Prior to the second game on this night, Temme has got close to a perfect game on several occasions with his highest a 290. He would now achieve a lifetime goal in the second game of Scratch Singles on this night. A goal that all bowlers strive to achieve, a perfect game.
“I never thought it was a possibility until I got to the 10th frame and threw the first 2 strikes, it was only at that moment I knew I had a chance at a perfect game” admitted Temme. Twelve strikes in a row. The perfect game and a score of 300 in game two.
Running hot, Temme would open game three with strikes in the first three frames before sparing in the fourth. A third game score of 223 and an impressive three game series of 760.
“After all 3 games were bowled I realised I had 23 consecutive strikes from the 5th frame in game 1 to the 3rd frame in game 3” said a surprised Temme.
The 300 would become the first recognised accredited perfect game Bunbury Tenpin has witnessed. Why in 38 years has such an achievement alluded Bunbury Tenpin?
“I think it has taken this long because we do not block the lanes with oil to get high scores that a lot of centres do. We only oil our lanes to protect them from the bowling balls” explained Linda Mills.
Ken has quickly become a bowler on the rise.
2019 would see Temme represent his state of Western Australia for the first time at a National Championships. Finishing in 24th place in the Australian Masters event, Temme would also bowl 18 games in the Walter Rachuig Trophy Tournament. A vital part in the silver winning men’s team, Ken would narrowly miss being named an All-Star after finishing sixth in the individual standings. He would finish his first nationals by receiving the Chairman’s Award which was a ‘surprise and huge honour’.
His obvious connection at Bunbury Tenpin has helped Ken realise the opportunities that exist to develop his game. Largely crediting his recent improvement in his game to two things that centre around the high-level coaching courses that TBA has ran recently.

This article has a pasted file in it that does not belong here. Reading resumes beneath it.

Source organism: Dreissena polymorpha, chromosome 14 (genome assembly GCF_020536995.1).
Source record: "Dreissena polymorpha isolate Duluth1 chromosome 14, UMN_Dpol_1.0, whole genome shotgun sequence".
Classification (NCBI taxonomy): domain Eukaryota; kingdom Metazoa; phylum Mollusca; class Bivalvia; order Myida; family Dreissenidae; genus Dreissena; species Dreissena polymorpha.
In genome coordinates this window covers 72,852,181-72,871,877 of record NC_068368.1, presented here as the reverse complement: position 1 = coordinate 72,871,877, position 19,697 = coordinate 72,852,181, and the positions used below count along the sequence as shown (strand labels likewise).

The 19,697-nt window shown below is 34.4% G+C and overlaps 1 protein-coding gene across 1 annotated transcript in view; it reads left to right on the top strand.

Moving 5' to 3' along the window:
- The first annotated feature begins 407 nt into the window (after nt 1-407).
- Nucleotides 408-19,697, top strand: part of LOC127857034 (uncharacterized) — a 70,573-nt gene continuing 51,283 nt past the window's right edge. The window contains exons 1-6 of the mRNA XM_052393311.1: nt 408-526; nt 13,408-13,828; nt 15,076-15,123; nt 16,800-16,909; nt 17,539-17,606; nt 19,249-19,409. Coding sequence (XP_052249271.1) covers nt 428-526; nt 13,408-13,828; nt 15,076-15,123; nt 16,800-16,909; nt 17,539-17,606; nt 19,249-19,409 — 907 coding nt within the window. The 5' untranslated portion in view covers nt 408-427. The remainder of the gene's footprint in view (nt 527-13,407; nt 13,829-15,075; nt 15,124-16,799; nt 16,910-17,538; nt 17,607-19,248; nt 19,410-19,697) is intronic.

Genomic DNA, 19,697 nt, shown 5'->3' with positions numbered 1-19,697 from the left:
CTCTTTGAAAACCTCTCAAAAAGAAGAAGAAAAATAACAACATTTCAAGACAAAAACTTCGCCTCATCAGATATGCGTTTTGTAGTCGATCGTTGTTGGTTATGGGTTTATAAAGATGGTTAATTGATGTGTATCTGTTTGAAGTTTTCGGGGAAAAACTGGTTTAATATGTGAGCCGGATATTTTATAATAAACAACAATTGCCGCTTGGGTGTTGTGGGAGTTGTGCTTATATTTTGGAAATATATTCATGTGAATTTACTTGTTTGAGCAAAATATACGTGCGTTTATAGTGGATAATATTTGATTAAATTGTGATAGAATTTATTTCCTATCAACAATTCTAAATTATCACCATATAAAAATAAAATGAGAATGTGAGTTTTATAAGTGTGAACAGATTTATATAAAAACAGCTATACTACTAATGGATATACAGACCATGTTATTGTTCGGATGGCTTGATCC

The first is his coach Rick Laherty and his recent upgrade in coaching credentials to silver. The second being Ken’s decision to become a bronze coach himself. Both opportunities that were made only possible after completing them at a recent offering of the accredited coaching courses in WA.
“Rick has put a lot of time and effort into helping me better my game, keeping focused and reducing mental pressure” explained Temme. “The bronze coaching course has helped me better understand the science of bowling”.
Now, like his mum, Ken has decided to give back to the sport he loves by becoming a Lane Ranger for his centres Bowl Patrol programs.
“The program is great!” said Ken. “It’s a great opportunity for children to get into bowling and learn more about it. It teaches kids new skills and techniques in a fun and exciting way. Seeing the kids do well and progress further through the levels – seeing their smiling faces when they receive a coloured wrist band to make their level of achievement – that’s what it’s all about!”.
Above the customer service desk at Bunbury lives a chalkboard with lots of writing on it. Its titled – “Local Legends – bowl a 180 game or more and receive 1 free game and become a legend”. An initiative that was started by Ken – for locals to get noticed.
“Its great to see people try to get on the board to win a free game” said Linda.
The achievement from Ken has made management realise it might be time for another piece of recognition to lie within the walls at Bunbury Tenpin.
“I would love to do something to display Ken’s and the centres first 300 here” explained Linda.
Congratulations to Ken Temme on his 300-game achievement! Some good news in a strange year!